"Do a lot of things your mother would disapprove of. Tattoos, body piercing, spring break trips; as long as you can act like an adult, the sky's the limit." - Anonymous, Mississippi State University (p. 215)

"Fall in love with someone in your class right away; student, T.A., professor, whomever. You'll be hard-pressed to skip class. If there is no one in your class to love, then pick someone to hate and show up every day to make his or her life a living hell." - S.P., University of Georgia, Graduate (p. 107)

Like I said, the students' advice remains unfiltered, touching topics like drinking, drugs and having sex in the dorms. I have to say upfront that I went through 4 years of college without doing any of those things, but apparently, life at the most sober school in America (BYU) is not considered normal. The book also covers topics I never had to deal with, considering things like Facebook and MySpace were not around back in the Dark Ages when I went to college. So, even though some of the information won't be relevant to you personally, How to Survive Your Freshman Year does offer some good, solid information for college-bound freshman. Given its quick, easy format, this is one book a new freshman might actually read.

Grade: B

Friday, August 15, 2008

True Disciples of Christ Must Look Beyond Me

I use the word "preachy" a lot to describe books. Usually, writers get this criticism when they
have an obvious message they are trying to get across (Save the Earth! Never judge a book by its cover! It's more important to be nice than popular!) in a none-too-subtle way. This time, however, when I say "preachy," I mean it literally. In Beyond Me: Living a You-First Life in a Me-First World, award-winning Christian author and speaker Kathi Macias sermonizes on how we can become true disciples of Jesus Christ by living a life focused on serving God and others, instead of ourselves.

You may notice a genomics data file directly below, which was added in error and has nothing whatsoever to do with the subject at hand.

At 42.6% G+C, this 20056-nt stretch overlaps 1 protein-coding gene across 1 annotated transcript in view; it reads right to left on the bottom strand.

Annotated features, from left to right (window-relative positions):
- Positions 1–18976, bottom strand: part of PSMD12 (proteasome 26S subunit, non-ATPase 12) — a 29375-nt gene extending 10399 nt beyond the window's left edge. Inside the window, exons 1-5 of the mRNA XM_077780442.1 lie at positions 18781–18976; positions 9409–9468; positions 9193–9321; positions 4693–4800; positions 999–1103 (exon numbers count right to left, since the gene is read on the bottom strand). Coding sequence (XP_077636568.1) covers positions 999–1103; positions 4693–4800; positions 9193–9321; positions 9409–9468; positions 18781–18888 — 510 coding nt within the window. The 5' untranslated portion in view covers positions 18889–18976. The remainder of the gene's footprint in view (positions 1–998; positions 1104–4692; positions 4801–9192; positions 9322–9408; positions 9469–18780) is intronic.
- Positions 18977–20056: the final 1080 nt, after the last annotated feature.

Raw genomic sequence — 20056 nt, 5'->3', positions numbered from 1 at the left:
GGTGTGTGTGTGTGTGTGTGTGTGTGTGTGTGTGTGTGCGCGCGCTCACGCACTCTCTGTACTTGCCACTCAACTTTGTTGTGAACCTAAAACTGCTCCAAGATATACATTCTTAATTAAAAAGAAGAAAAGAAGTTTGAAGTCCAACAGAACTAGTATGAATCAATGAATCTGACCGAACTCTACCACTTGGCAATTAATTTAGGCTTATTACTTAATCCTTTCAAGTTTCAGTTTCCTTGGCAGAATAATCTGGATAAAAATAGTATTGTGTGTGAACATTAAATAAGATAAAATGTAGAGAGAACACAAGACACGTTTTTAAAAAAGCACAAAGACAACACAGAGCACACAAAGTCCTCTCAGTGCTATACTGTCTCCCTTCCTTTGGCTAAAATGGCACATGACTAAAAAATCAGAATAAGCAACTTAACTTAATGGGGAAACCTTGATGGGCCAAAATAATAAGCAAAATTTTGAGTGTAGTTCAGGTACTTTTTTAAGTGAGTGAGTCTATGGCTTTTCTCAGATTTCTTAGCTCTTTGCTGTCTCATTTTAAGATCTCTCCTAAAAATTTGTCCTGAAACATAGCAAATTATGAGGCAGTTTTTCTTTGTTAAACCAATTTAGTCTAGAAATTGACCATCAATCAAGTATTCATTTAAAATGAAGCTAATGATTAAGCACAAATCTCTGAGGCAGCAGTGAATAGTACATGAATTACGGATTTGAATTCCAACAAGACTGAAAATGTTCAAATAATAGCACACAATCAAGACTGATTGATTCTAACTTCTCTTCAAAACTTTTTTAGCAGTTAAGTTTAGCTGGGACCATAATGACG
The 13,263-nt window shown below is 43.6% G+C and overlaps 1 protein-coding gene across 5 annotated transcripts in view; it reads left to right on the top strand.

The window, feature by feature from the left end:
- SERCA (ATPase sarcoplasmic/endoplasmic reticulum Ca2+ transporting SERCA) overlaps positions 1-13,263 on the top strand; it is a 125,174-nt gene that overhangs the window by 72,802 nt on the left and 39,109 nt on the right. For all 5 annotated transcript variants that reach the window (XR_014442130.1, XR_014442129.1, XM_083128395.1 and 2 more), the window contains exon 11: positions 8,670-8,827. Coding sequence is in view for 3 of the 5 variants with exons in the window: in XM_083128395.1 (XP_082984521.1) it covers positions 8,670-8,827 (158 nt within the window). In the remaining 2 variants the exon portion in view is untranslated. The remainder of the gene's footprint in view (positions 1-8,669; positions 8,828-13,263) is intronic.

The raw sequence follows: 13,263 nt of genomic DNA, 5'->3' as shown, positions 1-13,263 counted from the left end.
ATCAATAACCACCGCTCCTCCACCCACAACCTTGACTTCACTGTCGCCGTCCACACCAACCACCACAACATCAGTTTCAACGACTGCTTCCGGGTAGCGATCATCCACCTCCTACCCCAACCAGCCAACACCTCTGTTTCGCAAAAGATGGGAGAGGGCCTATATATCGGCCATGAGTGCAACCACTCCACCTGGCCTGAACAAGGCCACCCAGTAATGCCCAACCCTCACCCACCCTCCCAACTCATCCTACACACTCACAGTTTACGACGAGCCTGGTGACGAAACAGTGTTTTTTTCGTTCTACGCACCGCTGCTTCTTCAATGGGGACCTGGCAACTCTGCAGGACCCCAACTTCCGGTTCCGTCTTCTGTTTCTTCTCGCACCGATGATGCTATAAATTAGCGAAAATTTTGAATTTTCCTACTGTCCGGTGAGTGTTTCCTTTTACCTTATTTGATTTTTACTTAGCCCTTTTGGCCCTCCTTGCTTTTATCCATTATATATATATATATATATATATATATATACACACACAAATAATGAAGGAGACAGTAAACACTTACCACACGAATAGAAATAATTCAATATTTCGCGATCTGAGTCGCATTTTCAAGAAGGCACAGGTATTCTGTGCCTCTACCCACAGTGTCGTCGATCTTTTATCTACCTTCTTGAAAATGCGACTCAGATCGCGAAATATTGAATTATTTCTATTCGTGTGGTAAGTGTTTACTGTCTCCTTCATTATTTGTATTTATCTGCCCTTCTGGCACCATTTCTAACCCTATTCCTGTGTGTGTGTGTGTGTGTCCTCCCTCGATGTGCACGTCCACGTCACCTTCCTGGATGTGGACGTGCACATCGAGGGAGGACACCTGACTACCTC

Macias hits the "whys" pretty hard, noting that if Christians don't stand for "real life, eternal life" (19), then who will? Taking a stand, she admits "is a costly calling. Choosing to take a stand for life in the face of a culture of death may very well cost us everything. And yet, it is the very reason we are here on this earth today" (19). To combat our dark, selfish world, Macias insists that we must not only believe in Christ, but also live an exemplary life as He did.

Considering that we are all sinners, who will fail in our desire to live virtuous lives, how do we cultivate a "you-first" life? Using examples from the Bible, Macias offers some pointers: She suggests softening your heart, keeping it open to whisperings from the Holy Spirit; living the Golden Rule; modeling Christ-like love; and seeking the Kingdom of Heaven instead of obsessing about material possessions. She also recommends showing more gratitude toward God, giving Him credit for all the ways in which He blesses us above and beyond what we really deserve. Macias writes:

Perhaps because we have so many worldly goods and conveniences, and because we so fiercely pursue our own happiness and success, it is easier for us to count God's gifts as possessions we've earned in our own strength rather than as gracious blessings. (154)